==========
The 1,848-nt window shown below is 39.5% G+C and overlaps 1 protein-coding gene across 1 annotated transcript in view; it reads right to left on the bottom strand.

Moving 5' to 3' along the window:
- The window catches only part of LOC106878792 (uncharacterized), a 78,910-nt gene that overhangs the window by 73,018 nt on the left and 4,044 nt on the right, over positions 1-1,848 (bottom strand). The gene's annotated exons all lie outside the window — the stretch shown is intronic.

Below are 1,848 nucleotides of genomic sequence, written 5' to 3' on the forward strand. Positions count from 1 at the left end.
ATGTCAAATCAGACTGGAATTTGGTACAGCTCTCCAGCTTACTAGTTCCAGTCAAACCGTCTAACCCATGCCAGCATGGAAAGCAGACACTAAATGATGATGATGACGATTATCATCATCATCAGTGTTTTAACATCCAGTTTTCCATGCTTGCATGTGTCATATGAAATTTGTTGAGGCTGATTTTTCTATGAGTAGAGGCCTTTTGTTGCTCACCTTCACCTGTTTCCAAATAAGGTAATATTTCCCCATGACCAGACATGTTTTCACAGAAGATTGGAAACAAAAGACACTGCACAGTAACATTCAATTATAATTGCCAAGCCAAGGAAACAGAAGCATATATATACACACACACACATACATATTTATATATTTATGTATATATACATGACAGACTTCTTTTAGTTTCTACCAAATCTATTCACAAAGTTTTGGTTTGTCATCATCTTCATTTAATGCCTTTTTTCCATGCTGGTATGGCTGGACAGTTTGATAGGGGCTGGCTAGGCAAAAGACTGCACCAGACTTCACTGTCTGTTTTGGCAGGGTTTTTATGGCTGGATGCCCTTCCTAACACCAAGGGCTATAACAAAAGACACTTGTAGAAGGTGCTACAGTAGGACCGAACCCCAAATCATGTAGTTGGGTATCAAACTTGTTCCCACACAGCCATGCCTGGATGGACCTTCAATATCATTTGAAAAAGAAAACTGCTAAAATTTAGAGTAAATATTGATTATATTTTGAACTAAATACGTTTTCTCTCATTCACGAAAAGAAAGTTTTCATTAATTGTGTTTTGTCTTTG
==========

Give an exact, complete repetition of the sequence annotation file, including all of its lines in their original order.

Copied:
The 1,848-nt window shown below is 39.5% G+C and overlaps 1 protein-coding gene across 1 annotated transcript in view; it reads right to left on the bottom strand.

Moving 5' to 3' along the window:
- The window catches only part of LOC106878792 (uncharacterized), a 78,910-nt gene that overhangs the window by 73,018 nt on the left and 4,044 nt on the right, over positions 1-1,848 (bottom strand). The gene's annotated exons all lie outside the window — the stretch shown is intronic.

Below are 1,848 nucleotides of genomic sequence, written 5' to 3' on the forward strand. Positions count from 1 at the left end.
ATGTCAAATCAGACTGGAATTTGGTACAGCTCTCCAGCTTACTAGTTCCAGTCAAACCGTCTAACCCATGCCAGCATGGAAAGCAGACACTAAATGATGATGATGACGATTATCATCATCATCAGTGTTTTAACATCCAGTTTTCCATGCTTGCATGTGTCATATGAAATTTGTTGAGGCTGATTTTTCTATGAGTAGAGGCCTTTTGTTGCTCACCTTCACCTGTTTCCAAATAAGGTAATATTTCCCCATGACCAGACATGTTTTCACAGAAGATTGGAAACAAAAGACACTGCACAGTAACATTCAATTATAATTGCCAAGCCAAGGAAACAGAAGCATATATATACACACACACACATACATATTTATATATTTATGTATATATACATGACAGACTTCTTTTAGTTTCTACCAAATCTATTCACAAAGTTTTGGTTTGTCATCATCTTCATTTAATGCCTTTTTTCCATGCTGGTATGGCTGGACAGTTTGATAGGGGCTGGCTAGGCAAAAGACTGCACCAGACTTCACTGTCTGTTTTGGCAGGGTTTTTATGGCTGGATGCCCTTCCTAACACCAAGGGCTATAACAAAAGACACTTGTAGAAGGTGCTACAGTAGGACCGAACCCCAAATCATGTAGTTGGGTATCAAACTTGTTCCCACACAGCCATGCCTGGATGGACCTTCAATATCATTTGAAAAAGAAAACTGCTAAAATTTAGAGTAAATATTGATTATATTTTGAACTAAATACGTTTTCTCTCATTCACGAAAAGAAAGTTTTCATTAATTGTGTTTTGTCTTTG